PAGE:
By Deanne Kapnik
Director of Special Events & Projects
Generations: Survivor Stories is the newest addition to the museum’s Community Narratives Project, a collection of digital stories that serve as living objects in our permanent exhibit. Stories of 32 members of Denver’s Jewish community are accessible in an audio/visual format, enhancing the experience for museum visitors and highlighting the central theme of immigration.
The newly completed compilation of stories of child survivors of the Holocaust was previewed on November 9 during the Miryam Brand Holocaust Education Film Project at George Washington High School. Generations stories and their storytellers will also be featured during two Salon Nights on February 16 and March 15 at the museum, and during Generations Opening Night on April 19, 2012.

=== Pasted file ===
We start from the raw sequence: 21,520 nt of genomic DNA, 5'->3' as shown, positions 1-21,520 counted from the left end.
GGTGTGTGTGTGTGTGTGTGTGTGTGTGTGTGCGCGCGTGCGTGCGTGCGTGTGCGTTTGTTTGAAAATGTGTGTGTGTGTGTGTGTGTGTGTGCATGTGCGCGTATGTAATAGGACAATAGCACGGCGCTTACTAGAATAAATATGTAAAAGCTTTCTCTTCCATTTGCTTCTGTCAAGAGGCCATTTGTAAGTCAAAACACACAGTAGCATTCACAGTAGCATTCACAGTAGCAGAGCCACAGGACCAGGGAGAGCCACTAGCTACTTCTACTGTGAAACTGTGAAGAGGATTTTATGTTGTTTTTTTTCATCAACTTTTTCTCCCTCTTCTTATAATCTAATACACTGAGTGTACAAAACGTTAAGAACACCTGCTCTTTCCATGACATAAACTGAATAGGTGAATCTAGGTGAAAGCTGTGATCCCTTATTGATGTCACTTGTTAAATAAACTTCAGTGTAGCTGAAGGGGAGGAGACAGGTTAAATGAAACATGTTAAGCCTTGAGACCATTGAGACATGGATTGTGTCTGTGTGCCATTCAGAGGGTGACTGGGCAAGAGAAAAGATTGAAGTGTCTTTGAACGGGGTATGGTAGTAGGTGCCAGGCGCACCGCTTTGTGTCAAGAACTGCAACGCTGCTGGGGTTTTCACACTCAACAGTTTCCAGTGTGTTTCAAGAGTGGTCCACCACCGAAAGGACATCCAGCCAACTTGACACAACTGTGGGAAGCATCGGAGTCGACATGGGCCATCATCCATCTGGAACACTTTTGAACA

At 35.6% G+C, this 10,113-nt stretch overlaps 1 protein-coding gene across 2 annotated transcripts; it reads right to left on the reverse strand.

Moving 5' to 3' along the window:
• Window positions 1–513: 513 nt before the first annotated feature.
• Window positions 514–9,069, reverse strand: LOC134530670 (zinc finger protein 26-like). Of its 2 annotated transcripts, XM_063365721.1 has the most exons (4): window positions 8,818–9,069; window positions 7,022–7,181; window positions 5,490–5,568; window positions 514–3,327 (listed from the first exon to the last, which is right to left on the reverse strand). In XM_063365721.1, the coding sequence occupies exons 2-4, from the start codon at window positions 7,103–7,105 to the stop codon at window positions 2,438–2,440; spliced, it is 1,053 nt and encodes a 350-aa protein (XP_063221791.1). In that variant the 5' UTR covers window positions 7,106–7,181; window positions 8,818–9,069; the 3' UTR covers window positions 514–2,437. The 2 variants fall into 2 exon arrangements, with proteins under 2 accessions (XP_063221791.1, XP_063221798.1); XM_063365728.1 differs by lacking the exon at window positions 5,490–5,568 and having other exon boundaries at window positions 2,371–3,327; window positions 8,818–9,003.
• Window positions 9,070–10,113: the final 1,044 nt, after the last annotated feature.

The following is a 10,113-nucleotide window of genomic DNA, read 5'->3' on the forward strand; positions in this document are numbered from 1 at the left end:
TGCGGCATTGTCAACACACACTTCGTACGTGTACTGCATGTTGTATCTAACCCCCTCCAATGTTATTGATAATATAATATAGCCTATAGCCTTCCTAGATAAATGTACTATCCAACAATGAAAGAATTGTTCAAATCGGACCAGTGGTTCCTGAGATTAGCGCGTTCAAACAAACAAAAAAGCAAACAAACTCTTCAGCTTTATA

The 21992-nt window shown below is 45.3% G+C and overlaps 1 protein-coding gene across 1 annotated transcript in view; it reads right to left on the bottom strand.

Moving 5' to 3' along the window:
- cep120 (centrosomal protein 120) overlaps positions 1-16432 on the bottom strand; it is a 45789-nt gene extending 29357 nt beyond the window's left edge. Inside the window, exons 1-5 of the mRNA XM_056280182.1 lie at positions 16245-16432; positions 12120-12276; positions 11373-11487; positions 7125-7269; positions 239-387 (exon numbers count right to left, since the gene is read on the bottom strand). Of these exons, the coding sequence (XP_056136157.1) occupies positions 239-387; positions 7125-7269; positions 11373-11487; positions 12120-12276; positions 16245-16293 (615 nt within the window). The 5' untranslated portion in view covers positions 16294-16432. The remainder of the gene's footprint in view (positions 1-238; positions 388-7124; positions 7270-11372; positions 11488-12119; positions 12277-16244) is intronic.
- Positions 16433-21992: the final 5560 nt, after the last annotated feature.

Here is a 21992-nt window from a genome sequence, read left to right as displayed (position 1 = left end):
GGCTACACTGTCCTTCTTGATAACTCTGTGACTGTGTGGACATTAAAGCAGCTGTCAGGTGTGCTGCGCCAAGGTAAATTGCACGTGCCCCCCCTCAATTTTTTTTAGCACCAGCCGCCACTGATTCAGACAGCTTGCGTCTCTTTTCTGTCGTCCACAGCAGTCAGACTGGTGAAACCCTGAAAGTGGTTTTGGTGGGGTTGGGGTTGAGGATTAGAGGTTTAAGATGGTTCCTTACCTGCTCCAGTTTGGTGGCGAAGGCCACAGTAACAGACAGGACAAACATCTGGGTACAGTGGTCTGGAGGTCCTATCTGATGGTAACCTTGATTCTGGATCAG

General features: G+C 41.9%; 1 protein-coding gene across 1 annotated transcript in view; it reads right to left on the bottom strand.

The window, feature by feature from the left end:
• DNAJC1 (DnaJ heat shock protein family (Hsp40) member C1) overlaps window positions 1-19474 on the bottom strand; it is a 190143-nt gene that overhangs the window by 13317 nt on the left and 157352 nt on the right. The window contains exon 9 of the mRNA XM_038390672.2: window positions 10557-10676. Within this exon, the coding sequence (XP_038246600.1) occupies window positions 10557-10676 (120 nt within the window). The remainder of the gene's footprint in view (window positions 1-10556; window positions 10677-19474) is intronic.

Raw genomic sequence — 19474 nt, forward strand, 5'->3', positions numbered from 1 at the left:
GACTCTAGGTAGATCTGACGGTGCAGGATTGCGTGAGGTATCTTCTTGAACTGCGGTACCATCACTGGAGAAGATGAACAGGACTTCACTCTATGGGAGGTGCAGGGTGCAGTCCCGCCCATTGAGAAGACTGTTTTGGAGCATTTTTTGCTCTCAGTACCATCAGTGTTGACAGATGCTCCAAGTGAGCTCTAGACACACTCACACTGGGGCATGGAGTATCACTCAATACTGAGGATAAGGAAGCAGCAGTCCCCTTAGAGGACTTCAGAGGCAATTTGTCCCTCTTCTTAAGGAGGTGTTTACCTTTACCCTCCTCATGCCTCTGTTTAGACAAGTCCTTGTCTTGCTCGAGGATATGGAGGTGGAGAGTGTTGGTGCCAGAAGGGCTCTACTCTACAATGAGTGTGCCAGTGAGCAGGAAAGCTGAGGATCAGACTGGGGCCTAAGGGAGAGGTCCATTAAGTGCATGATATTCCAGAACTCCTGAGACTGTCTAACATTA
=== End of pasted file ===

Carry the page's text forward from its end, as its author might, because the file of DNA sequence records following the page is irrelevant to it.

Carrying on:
Sari Horovitz and I had the honor of working with Miriam Hoffman, who was born in Larissa, Greece in 1935. At the age of five, she contracted polio, her father was in the Greek army, and her mother moved with her to Chalkis to be near family. Her father joined them in 1941, when Germany and Italy occupied Greece and the Greek army disbanded. In 1942, the Nazis were advancing from the north and the mayor and chief of police helped the Jews in Athens acquire false IDs with Christian names, and helped them hide. Over the next two years, the 18-member family moved around, ending up in Athens, where they split into three residences. In 1944, they heard that the Nazis had deported all Jews from Salonika and Larissa to Auschwitz. In their home in Athens, they removed every sign of being Jewish and decorated their walls with Christian icons. After years of hiding, all but Miriam’s grandmother survived. She was murdered in Auschwitz.
You’ll be able to meet Miriam and hear her story at the March 15 Salon Night, and at Generations Opening Night on April 19, 2012, when the collection will be launched as the newest addition to 4,000 Year Road Trip: Gathering Sparks.
Students at the November 9 Generations program stood in line to greet Miriam Hoffman and thank her for telling her story.